A comparative study of water resources usage by Households in Georgetown-Malaysia and Pattaya-Thailand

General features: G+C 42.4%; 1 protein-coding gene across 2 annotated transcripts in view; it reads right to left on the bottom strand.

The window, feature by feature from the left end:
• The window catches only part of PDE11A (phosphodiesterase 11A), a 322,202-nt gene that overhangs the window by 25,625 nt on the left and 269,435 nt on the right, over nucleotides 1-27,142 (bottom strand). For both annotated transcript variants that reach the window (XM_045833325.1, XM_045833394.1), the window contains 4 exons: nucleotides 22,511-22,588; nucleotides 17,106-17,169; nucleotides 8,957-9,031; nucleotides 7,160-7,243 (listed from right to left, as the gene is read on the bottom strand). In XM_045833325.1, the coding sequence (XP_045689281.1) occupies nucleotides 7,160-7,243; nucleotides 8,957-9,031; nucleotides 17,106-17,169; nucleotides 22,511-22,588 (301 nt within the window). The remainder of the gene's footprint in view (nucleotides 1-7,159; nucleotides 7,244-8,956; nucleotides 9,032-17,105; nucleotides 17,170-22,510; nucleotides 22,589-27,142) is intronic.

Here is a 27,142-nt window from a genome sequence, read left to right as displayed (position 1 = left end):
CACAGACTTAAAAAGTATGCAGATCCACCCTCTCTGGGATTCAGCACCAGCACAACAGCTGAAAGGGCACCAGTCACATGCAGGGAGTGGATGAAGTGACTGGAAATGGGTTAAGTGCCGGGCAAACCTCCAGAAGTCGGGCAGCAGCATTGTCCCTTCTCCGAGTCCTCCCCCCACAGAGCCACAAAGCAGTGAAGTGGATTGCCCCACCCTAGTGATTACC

Since the 1970s, both Malaysia and Thailand have progressed rapidly in economic development and social transformation. Both countries have been touted either as two of the “Asian Tiger Economies” or “Newly Industrialising Countries (NICs)” chasing after Singapore, which is considered the “developed country standard” in Southeast Asia. Against a background of rapid development, with high GDP growth rates averaging between 5-10 % per annum (with the exception of the Asian Financial crisis during 1997- 1999), both countries have experienced and are still experiencing mounting environmental degradation, and Urban Environmental Management (UEM) problems in their main cities, especially in terms of water services. Prioritizing rapid economic development and growth has increased income levels and reduced poverty, but at the same time has inevitably brought about a number of UEM problems, chief of which are frequent occurrence of environmental hazards, deteriorating air quality, water pollution, poor sanitation and inadequate low cost housing (Research Centre for Water Environment Technology, 2006). There are many water problems in the two selected cities of Georgetown and Pattaya. Firstly, both receive rainfall unevenly through out the year causing droughts at times while at other times causing severe flooding. Secondly, both cities depend on their hinterland for water supply. In the case of Georgetown, more than 80 % of its water supply flows in from another state where it has no jurisdiction. This has caused severe problems in the past as plans were put up (by the neighbouring state) to log the water catchment which will destroy the city’s water supply. Thirdly, both cities are major tourist destinations where millions of tourists arrive each year.